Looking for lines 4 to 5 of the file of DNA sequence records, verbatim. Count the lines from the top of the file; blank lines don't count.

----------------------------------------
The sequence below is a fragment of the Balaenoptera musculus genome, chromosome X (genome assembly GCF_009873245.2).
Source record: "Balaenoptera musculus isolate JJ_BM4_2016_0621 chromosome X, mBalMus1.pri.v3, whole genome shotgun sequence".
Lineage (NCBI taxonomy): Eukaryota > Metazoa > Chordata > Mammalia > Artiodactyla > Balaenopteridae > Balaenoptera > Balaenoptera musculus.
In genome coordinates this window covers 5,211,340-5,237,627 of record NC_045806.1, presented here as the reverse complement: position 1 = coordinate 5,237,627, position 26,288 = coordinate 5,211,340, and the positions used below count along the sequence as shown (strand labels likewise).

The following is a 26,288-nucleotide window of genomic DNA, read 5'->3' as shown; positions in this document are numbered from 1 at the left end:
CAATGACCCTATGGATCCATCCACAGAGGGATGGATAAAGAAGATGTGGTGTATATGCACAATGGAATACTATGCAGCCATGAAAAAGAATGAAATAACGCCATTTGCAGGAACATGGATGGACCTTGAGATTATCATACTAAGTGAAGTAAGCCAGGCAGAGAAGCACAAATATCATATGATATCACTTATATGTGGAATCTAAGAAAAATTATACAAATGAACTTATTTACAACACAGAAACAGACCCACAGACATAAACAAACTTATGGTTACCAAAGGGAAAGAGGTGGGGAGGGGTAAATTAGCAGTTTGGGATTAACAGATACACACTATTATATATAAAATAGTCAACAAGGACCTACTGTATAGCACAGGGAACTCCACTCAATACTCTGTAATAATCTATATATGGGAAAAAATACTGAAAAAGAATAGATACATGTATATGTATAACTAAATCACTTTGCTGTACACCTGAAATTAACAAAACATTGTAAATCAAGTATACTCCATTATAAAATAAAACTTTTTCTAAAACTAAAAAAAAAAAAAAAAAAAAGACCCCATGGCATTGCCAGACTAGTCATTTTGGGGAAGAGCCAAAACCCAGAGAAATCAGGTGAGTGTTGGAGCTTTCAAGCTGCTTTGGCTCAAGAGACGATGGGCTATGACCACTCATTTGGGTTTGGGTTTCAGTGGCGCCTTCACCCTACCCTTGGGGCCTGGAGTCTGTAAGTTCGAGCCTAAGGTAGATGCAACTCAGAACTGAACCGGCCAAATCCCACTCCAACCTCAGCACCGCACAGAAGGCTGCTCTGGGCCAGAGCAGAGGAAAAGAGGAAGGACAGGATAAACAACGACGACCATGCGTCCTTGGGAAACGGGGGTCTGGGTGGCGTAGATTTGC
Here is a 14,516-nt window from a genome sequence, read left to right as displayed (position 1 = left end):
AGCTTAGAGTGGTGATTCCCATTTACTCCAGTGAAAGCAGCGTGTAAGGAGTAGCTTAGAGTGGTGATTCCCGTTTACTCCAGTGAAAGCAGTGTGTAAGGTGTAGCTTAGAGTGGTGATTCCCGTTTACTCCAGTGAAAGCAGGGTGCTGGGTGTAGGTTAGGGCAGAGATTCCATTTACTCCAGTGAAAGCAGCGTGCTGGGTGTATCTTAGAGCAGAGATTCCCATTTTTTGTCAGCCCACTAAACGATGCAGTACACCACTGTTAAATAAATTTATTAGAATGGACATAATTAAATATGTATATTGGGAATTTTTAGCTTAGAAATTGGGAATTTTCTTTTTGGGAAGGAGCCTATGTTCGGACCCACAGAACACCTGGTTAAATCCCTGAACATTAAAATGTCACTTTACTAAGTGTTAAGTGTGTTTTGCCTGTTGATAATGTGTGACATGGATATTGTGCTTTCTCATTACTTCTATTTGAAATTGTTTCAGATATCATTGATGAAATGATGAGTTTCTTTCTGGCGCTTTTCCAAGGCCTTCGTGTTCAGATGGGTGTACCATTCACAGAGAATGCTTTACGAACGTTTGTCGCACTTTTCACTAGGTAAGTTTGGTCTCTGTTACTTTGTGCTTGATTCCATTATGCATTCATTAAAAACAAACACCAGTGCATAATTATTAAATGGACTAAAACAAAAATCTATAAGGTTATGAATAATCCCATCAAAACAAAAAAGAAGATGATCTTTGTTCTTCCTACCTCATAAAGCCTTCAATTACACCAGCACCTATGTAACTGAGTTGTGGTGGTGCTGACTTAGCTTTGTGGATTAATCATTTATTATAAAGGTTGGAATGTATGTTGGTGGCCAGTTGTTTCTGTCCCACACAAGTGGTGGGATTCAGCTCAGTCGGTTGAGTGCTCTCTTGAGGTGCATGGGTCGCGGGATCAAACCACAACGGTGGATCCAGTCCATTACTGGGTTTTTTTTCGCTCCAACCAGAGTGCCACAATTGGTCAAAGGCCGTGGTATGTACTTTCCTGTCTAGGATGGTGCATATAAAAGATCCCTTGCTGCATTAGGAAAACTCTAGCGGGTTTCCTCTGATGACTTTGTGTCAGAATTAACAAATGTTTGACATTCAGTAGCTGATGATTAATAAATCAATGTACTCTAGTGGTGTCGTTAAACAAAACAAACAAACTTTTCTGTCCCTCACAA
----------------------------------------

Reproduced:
In genome coordinates this window covers 5,211,340-5,237,627 of record NC_045806.1, presented here as the reverse complement: position 1 = coordinate 5,237,627, position 26,288 = coordinate 5,211,340, and the positions used below count along the sequence as shown (strand labels likewise).

The following is a 26,288-nucleotide window of genomic DNA, read 5'->3' as shown; positions in this document are numbered from 1 at the left end: